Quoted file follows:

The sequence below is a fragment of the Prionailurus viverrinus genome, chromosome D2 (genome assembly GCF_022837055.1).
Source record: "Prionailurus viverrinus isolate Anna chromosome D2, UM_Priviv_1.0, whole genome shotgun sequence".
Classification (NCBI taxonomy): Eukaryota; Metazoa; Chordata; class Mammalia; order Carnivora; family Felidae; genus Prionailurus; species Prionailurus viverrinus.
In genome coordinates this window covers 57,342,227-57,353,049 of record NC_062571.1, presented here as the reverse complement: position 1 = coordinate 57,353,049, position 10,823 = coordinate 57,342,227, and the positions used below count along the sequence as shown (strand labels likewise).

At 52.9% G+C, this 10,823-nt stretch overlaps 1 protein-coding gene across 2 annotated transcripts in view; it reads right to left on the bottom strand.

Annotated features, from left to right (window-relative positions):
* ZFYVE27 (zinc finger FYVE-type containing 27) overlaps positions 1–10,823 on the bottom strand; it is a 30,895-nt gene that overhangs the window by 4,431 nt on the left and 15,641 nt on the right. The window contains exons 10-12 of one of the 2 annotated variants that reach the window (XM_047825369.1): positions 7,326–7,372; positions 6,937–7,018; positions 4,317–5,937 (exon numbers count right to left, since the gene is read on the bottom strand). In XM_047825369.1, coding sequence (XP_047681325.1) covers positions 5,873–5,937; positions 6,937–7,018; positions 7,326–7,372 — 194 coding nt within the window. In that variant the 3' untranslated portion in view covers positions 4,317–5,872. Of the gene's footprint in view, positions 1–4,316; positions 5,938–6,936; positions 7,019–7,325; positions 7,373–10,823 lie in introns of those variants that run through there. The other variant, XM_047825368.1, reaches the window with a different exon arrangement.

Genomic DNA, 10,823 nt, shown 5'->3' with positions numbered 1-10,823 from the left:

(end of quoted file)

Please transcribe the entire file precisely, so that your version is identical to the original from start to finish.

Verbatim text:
The sequence below is a fragment of the Prionailurus viverrinus genome, chromosome D2 (genome assembly GCF_022837055.1).
Source record: "Prionailurus viverrinus isolate Anna chromosome D2, UM_Priviv_1.0, whole genome shotgun sequence".
Classification (NCBI taxonomy): Eukaryota; Metazoa; Chordata; class Mammalia; order Carnivora; family Felidae; genus Prionailurus; species Prionailurus viverrinus.
In genome coordinates this window covers 57,342,227-57,353,049 of record NC_062571.1, presented here as the reverse complement: position 1 = coordinate 57,353,049, position 10,823 = coordinate 57,342,227, and the positions used below count along the sequence as shown (strand labels likewise).

At 52.9% G+C, this 10,823-nt stretch overlaps 1 protein-coding gene across 2 annotated transcripts in view; it reads right to left on the bottom strand.

Annotated features, from left to right (window-relative positions):
* ZFYVE27 (zinc finger FYVE-type containing 27) overlaps positions 1–10,823 on the bottom strand; it is a 30,895-nt gene that overhangs the window by 4,431 nt on the left and 15,641 nt on the right. The window contains exons 10-12 of one of the 2 annotated variants that reach the window (XM_047825369.1): positions 7,326–7,372; positions 6,937–7,018; positions 4,317–5,937 (exon numbers count right to left, since the gene is read on the bottom strand). In XM_047825369.1, coding sequence (XP_047681325.1) covers positions 5,873–5,937; positions 6,937–7,018; positions 7,326–7,372 — 194 coding nt within the window. In that variant the 3' untranslated portion in view covers positions 4,317–5,872. Of the gene's footprint in view, positions 1–4,316; positions 5,938–6,936; positions 7,019–7,325; positions 7,373–10,823 lie in introns of those variants that run through there. The other variant, XM_047825368.1, reaches the window with a different exon arrangement.

Genomic DNA, 10,823 nt, shown 5'->3' with positions numbered 1-10,823 from the left: